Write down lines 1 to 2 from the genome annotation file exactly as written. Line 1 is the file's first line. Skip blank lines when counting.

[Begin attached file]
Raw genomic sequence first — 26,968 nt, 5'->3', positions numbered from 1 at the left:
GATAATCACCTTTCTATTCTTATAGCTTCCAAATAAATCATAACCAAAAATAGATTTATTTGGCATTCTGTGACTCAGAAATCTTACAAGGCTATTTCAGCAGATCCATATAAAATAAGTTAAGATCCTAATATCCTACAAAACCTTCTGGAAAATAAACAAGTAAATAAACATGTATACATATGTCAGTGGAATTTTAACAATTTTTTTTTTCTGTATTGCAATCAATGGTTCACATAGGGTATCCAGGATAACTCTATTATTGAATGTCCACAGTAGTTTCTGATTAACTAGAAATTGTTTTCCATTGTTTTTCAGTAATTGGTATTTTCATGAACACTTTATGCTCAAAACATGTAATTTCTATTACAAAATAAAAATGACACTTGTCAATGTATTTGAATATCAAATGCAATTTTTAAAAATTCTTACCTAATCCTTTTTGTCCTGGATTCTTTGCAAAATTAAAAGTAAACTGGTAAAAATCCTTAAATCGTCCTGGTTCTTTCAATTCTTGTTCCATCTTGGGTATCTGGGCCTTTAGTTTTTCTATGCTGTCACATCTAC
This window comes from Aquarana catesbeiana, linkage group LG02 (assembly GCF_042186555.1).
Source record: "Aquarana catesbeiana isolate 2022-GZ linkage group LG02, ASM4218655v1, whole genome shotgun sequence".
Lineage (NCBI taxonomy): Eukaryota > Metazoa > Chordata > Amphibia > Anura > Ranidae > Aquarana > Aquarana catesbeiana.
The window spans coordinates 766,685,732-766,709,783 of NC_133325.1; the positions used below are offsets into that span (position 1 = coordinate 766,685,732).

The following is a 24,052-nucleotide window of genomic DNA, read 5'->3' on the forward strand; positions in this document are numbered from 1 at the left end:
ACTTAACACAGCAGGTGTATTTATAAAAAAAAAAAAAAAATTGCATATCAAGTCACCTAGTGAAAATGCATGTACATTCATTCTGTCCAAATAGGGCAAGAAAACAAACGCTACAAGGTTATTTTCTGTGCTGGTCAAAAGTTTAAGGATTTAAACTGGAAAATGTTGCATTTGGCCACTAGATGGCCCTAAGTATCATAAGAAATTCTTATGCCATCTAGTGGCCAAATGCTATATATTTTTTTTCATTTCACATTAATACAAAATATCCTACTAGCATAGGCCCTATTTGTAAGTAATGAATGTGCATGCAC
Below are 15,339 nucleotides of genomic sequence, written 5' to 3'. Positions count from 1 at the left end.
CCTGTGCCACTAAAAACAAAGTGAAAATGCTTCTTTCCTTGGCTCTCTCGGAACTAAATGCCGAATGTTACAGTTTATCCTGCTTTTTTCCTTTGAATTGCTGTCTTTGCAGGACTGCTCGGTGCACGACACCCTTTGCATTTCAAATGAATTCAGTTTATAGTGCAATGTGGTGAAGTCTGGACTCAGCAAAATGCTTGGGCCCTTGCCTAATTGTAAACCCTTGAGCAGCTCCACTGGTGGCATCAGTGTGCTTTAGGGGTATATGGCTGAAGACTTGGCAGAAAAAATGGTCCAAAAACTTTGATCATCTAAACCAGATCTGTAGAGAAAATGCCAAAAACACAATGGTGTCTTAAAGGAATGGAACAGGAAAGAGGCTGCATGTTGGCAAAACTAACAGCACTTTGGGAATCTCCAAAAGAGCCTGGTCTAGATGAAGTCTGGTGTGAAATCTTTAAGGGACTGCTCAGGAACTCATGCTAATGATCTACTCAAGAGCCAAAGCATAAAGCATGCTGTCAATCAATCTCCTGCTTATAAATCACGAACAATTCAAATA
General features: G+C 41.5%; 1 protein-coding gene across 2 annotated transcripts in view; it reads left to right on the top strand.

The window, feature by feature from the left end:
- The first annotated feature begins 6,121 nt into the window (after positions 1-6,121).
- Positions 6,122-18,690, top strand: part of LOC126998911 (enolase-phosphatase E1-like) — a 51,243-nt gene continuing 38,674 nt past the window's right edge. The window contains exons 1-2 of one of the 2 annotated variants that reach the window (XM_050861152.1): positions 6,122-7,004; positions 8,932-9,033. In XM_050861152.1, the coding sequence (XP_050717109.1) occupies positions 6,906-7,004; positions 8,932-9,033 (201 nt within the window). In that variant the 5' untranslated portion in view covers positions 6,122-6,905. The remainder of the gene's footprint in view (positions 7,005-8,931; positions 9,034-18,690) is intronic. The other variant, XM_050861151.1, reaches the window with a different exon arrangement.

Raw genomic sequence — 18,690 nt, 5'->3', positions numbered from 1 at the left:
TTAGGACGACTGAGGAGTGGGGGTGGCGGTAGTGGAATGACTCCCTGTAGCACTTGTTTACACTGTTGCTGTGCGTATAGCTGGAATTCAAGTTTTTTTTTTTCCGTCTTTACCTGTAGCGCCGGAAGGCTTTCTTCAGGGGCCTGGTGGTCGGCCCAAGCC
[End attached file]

Raw genomic sequence first — 26,968 nt, 5'->3', positions numbered from 1 at the left:
GATAATCACCTTTCTATTCTTATAGCTTCCAAATAAATCATAACCAAAAATAGATTTATTTGGCATTCTGTGACTCAGAAATCTTACAAGGCTATTTCAGCAGATCCATATAAAATAAGTTAAGATCCTAATATCCTACAAAACCTTCTGGAAAATAAACAAGTAAATAAACATGTATACATATGTCAGTGGAATTTTAACAATTTTTTTTTTCTGTATTGCAATCAATGGTTCACATAGGGTATCCAGGATAACTCTATTATTGAATGTCCACAGTAGTTTCTGATTAACTAGAAATTGTTTTCCATTGTTTTTCAGTAATTGGTATTTTCATGAACACTTTATGCTCAAAACATGTAATTTCTATTACAAAATAAAAATGACACTTGTCAATGTATTTGAATATCAAATGCAATTTTTAAAAATTCTTACCTAATCCTTTTTGTCCTGGATTCTTTGCAAAATTAAAAGTAAACTGGTAAAAATCCTTAAATCGTCCTGGTTCTTTCAATTCTTGTTCCATCTTGGGTATCTGGGCCTTTAGTTTTTCTATGCTGTCACATCTAC